Education

Changes, But the Beat Goes On

By Christina A. Samuels — February 03, 2011 1 min read

On the bottom right hand side of the screen, you’ll see a new and spiffy blogroll. My old list of “blogs I follow” had fallen into a sad compendium of broken links and websites that hadn’t been updated in ages. Thanks to some recommendations from readers, I’ve made changes. I’d particularly like to draw attention to California Father, a special educator and father of a son with autism. He is kind enough to post comments here and his blog is a good read.

(A disclaimer: inclusion in the blogroll does not mean I endorse all the views expressed in these blogs. I offer the list as a snapshot of the special education blogosphere.)

Another change: in the upper right, you’ll see a new face. Nirvi Shah, who joined the paper this week, will be covering special education full time and writing for On Special Education, while I switch to the district leadership beat. Those of you who follow other Ed Week blogs may have noticed that I have been filling in over at District Dossier, and that will now become my new blog home.

I have mentioned before that my introduction to special education came when I was hired the same month that the new Individuals With Disabilities Education Act was reauthorized. That is the reporter equivalent of diving into the deep end of the pool, and I had no idea then just how deep it was. But with the invaluable help of too many people to name, I didn’t drown—and over time, I actually managed to swim a little bit on my own. Interacting with parents, advocates, federal officials, researchers, school administrators, teachers, and students has been an enlightening and often moving experience. Special education is a tight-knit world, and I’m glad to have been a part of it these past six years. I thank you.

So, welcome to Nirvi, and if you’re interested in district coverage, feel free to come visit District Dossier!

A version of this news article first appeared in the On Special Education blog.

Let us know what you think!

We’re looking for feedback on our new site to make sure we continue to provide you the best experience.

Events

This content is provided by our sponsor. It is not written by and does not necessarily reflect the views of Education Week's editorial staff.
Sponsor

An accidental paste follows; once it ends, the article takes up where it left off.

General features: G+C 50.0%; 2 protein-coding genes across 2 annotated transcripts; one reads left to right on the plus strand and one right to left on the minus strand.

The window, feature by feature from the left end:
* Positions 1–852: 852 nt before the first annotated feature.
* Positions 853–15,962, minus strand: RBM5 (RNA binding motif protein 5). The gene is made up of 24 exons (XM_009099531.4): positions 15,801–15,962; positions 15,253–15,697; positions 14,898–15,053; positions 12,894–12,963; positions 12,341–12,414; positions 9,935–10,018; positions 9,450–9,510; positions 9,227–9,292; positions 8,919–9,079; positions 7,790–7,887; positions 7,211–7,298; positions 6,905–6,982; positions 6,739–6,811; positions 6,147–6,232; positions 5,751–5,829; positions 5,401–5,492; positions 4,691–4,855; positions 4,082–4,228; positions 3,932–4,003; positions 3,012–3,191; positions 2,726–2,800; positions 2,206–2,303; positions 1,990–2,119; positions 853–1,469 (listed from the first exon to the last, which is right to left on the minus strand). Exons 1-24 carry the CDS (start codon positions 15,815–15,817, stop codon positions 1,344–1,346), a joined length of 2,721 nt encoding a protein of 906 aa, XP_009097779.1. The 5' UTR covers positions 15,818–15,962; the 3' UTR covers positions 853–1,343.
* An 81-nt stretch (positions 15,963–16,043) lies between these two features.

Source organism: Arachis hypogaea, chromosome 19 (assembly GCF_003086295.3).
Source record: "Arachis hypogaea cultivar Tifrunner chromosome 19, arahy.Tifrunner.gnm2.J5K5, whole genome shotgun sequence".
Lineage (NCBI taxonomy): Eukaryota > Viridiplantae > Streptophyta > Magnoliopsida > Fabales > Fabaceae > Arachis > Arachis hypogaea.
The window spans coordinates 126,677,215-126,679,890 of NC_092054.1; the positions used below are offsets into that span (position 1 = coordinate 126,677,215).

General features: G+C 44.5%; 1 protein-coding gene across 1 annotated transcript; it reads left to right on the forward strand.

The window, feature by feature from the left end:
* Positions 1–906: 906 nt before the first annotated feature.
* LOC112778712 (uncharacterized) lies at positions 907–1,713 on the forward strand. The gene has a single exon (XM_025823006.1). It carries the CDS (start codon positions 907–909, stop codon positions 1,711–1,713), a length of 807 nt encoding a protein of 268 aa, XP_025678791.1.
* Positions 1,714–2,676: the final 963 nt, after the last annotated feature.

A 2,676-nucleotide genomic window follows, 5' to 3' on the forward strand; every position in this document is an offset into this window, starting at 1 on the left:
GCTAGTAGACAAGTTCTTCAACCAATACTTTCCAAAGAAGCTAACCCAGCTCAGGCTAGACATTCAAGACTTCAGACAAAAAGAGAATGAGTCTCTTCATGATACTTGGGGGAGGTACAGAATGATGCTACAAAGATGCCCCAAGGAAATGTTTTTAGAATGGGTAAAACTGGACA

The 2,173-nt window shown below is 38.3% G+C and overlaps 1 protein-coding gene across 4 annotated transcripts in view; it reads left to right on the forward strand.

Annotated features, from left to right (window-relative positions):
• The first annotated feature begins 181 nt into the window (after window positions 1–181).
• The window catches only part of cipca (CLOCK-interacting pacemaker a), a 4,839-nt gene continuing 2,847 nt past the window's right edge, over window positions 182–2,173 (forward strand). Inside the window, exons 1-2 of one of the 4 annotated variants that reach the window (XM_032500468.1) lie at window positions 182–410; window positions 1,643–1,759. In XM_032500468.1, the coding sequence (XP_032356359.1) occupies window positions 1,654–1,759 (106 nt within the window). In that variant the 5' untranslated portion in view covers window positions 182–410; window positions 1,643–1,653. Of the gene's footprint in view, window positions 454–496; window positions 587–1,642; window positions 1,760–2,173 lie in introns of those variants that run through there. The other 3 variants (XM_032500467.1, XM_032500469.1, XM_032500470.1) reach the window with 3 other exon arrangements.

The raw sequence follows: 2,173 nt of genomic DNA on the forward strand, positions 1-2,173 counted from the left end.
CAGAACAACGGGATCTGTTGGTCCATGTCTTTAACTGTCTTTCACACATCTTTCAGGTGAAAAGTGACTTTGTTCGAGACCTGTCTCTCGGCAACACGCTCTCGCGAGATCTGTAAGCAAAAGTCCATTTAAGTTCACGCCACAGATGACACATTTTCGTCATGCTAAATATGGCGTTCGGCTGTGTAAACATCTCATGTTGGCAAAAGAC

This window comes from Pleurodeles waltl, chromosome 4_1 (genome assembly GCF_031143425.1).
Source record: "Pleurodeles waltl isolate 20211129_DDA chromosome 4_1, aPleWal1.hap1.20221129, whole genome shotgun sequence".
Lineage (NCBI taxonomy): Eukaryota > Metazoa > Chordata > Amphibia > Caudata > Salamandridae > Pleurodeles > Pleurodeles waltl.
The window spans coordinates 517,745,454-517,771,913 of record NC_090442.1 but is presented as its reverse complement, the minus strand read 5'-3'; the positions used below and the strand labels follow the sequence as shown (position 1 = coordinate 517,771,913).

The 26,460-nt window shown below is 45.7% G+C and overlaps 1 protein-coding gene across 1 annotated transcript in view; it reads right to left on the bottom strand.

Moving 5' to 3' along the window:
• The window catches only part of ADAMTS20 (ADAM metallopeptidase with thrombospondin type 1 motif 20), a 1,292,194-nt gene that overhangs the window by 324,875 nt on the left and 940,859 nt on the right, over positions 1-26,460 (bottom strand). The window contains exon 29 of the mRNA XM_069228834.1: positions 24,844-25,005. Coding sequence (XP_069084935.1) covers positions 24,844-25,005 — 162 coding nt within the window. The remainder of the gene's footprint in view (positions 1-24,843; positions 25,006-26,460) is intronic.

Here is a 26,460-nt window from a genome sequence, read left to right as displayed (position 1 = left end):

Future of Work Webinar
Digital Literacy Strategies to Promote Equity
Our new world has only increased our students’ dependence on technology. This makes digital literacy no longer a “nice to have” but a “need to have.” How do we ensure that every student can navigate
Content provided by Learning.com
Mathematics Online Summit Teaching Math in a Pandemic
Attend this online summit to ask questions about how COVID-19 has affected achievement, instruction, assessment, and engagement in math.
School & District Management Webinar Examining the Evidence: Catching Kids Up at a Distance
As districts, schools, and families navigate a new normal following the abrupt end of in-person schooling this spring, students’ learning opportunities vary enormously across the nation. Access to devices and broadband internet and a secure

EdWeek Top School Jobs

7796 - Director of EAL (K-12) - August '21
Dubai, UAE
GEMS Education
Great Oaks AmeriCorps Fellow August 2021 - June 2022
New York City, New York (US)
Great Oaks Charter Schools
Great Oaks AmeriCorps Fellow August 2021 - June 2022
New York City, New York (US)
Great Oaks Charter Schools

Read Next

Education Obituary In Memory of Michele Molnar, EdWeek Market Brief Writer and Editor
EdWeek Market Brief Associate Editor Michele Molnar, who was instrumental in launching the publication, succumbed to cancer.
5 min read
Education Briefly Stated Briefly Stated: December 9, 2020
Here's a look at some recent Education Week articles you may have missed.
8 min read
Education Briefly Stated Briefly Stated: Stories You May Have Missed
A collection of articles from the previous week that you may have missed.
8 min read
Education Briefly Stated Briefly Stated: Stories You May Have Missed
A collection of stories from the previous week that you may have missed.
8 min read